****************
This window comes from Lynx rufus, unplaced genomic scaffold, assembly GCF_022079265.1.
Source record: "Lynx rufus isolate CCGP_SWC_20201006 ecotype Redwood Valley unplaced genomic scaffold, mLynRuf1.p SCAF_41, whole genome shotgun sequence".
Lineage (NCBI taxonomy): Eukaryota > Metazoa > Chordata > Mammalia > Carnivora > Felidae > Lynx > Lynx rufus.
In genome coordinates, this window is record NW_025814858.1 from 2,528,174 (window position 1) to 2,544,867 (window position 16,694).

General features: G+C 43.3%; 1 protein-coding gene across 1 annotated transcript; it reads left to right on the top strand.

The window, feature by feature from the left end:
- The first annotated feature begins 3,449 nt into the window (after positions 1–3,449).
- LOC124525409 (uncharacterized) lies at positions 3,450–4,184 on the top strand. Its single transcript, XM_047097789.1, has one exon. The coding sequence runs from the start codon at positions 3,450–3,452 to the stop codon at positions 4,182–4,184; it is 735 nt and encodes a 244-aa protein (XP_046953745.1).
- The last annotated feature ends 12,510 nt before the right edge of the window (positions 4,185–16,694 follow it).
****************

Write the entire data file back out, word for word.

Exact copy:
This window comes from Lynx rufus, unplaced genomic scaffold, assembly GCF_022079265.1.
Source record: "Lynx rufus isolate CCGP_SWC_20201006 ecotype Redwood Valley unplaced genomic scaffold, mLynRuf1.p SCAF_41, whole genome shotgun sequence".
Lineage (NCBI taxonomy): Eukaryota > Metazoa > Chordata > Mammalia > Carnivora > Felidae > Lynx > Lynx rufus.
In genome coordinates, this window is record NW_025814858.1 from 2,528,174 (window position 1) to 2,544,867 (window position 16,694).

General features: G+C 43.3%; 1 protein-coding gene across 1 annotated transcript; it reads left to right on the top strand.

The window, feature by feature from the left end:
- The first annotated feature begins 3,449 nt into the window (after positions 1–3,449).
- LOC124525409 (uncharacterized) lies at positions 3,450–4,184 on the top strand. Its single transcript, XM_047097789.1, has one exon. The coding sequence runs from the start codon at positions 3,450–3,452 to the stop codon at positions 4,182–4,184; it is 735 nt and encodes a 244-aa protein (XP_046953745.1).
- The last annotated feature ends 12,510 nt before the right edge of the window (positions 4,185–16,694 follow it).